Burns

Burns represent a major portion of the workload for the Plastic Surgery and Burns Unit, and 45% of burns patients seen are children (1). Literature suggests that up to 98% of rural Ghanaian population rely on gas cylinders for cooking.  Many store these cylinders indoors for security purposes. Roadside cooking over open flames is also commonplace.  As such accidental burn injuries and pediatric burns are all too frequent.  Poor transport systems result in increased road traffic accidents and vehicle fires, combined with difficulty in accessing medical services quickly.

Road traffic accidents and fires are recognized as two of the leading causes of the burden of disease in Africa(5).  WHO figures state that 833,773 African children, under the age of five, suffered fire related injuries or deaths in the year 2000.  Fire related mortality rates in Africa (6.1 per 100 000 population) are much more common when compared to those seen in high-income countries (just 1.0 deaths per 100 000 population)6.

The presence of a pre-existing impairment, history of a sibling burn, and maternal illiteracy or low education are all cited as significant risk factors for childhood burns(7). Due to genetic factors, accessibility and affordability of hospital treatment, reliance on traditional medicine and high burns infection rates, many of these burns result in keloid scarring or contracture formation, in turn leading to significant physical impairment (18% in a study of 650 childhood burns in the Ashanti region(8).  A 1995 community based survey of determinants of modern healthcare use by families after a childhood burn in the Ashanti region found that only 48% (of a cohort of 955) of burned children were taken to a modern health facility for treatment, of these 68% reached healthcare within 24 hours(3). This was prior to the opening of the plastic surgery units at Accra and Kumasi and there has been improvement in transport links in recent years. It would be of interest to repeat a similar study now.

The WHO worked in collaboration with the International Society for Burn Injuries to create the Plan For Burn Prevention and Care (2008). This document aimed to catalyse burn prevention and care efforts globally and focuses on how great a problem fire related injuries are in developing countries like Ghana(6).  Mr Opoku Ware Ampomah of Korle Bu has recently established Ghana Burns Society, as well as improving burns treatment units preventive measures and public education is recognized as a major objective.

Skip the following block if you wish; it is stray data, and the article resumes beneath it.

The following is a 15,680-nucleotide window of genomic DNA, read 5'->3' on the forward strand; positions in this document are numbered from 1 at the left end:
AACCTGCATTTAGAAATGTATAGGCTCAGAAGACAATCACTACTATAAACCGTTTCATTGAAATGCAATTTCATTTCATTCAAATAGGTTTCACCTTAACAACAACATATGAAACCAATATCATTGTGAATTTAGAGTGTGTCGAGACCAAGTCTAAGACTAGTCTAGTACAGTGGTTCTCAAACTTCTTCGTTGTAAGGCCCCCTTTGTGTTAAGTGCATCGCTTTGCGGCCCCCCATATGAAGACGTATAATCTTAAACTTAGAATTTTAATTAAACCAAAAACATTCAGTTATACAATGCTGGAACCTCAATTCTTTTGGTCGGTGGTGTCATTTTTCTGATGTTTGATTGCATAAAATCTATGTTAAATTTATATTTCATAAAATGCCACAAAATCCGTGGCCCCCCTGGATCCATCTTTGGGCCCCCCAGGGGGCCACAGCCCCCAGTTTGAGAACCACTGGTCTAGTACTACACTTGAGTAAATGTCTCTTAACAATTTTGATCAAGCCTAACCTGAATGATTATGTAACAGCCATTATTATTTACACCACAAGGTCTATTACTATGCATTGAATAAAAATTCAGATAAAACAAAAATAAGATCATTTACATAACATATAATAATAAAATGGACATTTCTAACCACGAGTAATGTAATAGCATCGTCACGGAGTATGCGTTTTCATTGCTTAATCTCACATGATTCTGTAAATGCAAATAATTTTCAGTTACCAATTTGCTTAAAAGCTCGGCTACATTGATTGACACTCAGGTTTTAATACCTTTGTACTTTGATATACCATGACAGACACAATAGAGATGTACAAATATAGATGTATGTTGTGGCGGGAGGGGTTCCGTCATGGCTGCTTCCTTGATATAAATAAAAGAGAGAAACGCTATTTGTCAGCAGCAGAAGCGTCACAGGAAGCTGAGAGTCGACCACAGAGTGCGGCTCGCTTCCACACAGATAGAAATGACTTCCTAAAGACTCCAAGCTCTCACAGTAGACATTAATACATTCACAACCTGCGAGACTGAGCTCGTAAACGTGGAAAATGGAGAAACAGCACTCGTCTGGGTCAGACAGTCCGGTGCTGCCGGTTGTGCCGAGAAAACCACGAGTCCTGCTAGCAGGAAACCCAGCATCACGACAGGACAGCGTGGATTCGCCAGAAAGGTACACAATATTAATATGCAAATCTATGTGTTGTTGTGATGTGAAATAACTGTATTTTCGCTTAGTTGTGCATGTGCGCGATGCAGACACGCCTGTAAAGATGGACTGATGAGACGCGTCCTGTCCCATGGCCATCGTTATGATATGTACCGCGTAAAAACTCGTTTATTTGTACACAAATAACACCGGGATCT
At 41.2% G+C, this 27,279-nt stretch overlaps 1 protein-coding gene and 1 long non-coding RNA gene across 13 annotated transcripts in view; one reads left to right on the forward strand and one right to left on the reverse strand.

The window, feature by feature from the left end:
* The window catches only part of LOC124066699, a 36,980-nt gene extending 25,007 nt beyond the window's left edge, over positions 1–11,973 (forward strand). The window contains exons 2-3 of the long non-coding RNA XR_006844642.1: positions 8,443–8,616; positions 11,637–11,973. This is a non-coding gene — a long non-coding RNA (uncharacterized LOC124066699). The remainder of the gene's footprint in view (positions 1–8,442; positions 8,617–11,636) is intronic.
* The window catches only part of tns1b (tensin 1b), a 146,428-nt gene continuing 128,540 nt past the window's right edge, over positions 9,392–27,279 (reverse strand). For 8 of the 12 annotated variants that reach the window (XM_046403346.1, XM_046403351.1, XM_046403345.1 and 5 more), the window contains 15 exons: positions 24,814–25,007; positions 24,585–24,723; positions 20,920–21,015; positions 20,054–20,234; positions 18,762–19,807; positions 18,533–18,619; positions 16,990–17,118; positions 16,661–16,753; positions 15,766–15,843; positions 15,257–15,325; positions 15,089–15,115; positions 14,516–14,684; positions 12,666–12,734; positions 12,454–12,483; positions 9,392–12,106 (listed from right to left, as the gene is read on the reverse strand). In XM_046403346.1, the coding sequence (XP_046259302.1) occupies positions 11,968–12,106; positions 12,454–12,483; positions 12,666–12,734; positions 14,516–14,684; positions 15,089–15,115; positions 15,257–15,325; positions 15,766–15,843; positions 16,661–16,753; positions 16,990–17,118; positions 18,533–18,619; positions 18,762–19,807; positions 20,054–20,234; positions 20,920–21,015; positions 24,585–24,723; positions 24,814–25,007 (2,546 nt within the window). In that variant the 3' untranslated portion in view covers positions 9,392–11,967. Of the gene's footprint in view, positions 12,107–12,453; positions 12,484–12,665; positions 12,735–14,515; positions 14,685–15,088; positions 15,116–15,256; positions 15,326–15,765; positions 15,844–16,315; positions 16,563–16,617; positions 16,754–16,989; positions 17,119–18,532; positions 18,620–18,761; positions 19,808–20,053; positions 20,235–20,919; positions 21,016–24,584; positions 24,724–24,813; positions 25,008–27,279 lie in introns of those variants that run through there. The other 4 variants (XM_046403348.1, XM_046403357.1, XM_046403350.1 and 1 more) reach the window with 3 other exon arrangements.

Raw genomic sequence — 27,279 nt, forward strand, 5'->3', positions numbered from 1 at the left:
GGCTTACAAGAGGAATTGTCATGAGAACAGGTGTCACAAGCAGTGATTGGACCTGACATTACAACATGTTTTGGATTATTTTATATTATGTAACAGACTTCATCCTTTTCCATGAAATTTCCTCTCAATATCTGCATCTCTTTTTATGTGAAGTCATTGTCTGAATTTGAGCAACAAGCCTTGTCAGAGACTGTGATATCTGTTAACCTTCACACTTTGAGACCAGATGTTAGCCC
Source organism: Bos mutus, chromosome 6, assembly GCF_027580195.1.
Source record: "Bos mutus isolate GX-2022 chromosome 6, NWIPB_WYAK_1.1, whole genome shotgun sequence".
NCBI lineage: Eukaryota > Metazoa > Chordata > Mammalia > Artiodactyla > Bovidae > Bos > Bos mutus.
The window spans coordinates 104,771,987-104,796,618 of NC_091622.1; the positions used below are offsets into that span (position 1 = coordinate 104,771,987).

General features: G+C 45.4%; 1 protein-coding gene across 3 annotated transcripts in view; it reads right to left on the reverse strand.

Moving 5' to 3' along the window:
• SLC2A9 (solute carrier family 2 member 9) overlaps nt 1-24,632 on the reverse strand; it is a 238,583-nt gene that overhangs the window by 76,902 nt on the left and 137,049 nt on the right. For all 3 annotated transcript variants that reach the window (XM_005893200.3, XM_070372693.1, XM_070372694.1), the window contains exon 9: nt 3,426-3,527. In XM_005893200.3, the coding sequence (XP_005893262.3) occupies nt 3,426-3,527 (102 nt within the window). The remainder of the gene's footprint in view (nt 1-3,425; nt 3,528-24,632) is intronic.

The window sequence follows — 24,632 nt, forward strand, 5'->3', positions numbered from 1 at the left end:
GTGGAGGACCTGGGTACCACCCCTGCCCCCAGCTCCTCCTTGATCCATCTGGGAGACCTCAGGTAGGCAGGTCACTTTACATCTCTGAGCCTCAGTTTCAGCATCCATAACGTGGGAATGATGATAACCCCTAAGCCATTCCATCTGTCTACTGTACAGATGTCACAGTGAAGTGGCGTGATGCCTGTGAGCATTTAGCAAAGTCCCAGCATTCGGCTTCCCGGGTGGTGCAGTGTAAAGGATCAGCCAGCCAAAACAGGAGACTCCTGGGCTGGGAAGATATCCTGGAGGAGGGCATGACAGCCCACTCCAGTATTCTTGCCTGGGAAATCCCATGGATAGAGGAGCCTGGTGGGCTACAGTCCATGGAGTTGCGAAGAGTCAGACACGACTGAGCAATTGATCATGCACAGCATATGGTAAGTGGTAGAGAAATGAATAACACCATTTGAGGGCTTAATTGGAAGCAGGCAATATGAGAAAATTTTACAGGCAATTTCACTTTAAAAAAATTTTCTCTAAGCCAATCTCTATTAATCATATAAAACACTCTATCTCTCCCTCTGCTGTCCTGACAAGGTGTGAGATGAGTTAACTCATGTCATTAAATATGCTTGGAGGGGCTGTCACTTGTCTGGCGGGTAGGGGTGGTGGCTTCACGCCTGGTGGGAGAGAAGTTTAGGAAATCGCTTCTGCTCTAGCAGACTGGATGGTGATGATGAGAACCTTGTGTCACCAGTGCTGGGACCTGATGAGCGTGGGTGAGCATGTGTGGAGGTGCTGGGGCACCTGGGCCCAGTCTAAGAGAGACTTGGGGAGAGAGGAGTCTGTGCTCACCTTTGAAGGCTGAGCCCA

Burns section References

(1) Staff and surgeons at Korle Bu Plastic Surgery Unit.
(2) Agbenorku P, Akpaloo J, Farhat BF, Hoyte-Williams PE, Yorke J, Agbenorku M, Yore M, Neumann M (2010) Burn disasters in the middle belt of Ghana from 2007 to 2008 and their consequences JBurns  Epub ahead of print
(3) Forjuoh SN, Guyer B, Strobino DM (1995) Determinants of modern health care use by families after a childhood burn in Ghana JInjPrevention 1<: 31-34>
(5) WHO Injury A Leading Cause of the Global Burden of Disease (2000) http://whqlibdoc.who.int/publications/2002/9241562323.pdf
(6)A WHO plan for burn care and prevention (2008)http://whqlibdoc.who.int/publications/2008/9789241596299_eng.pdf
(7) Forjuoh SN (2006) Burns in low- and middle-income countries: A review of available literature on descriptive epidemiology, risk factors, treatment and prevention.
(8) Forjuoh SN, Guyer B, Ireys HT (1996) Burn-related physical impairments
and disabilities in Ghanaian children: prevalence and risk factors. AmJ Public Health 86:81–3.
(9) Papini R. (2004) ABC of burns. BMJ; 329 158-161
(10) www.ameriburn.org

Main Photo: Wound Dressing for burned hand. Arthur Morris

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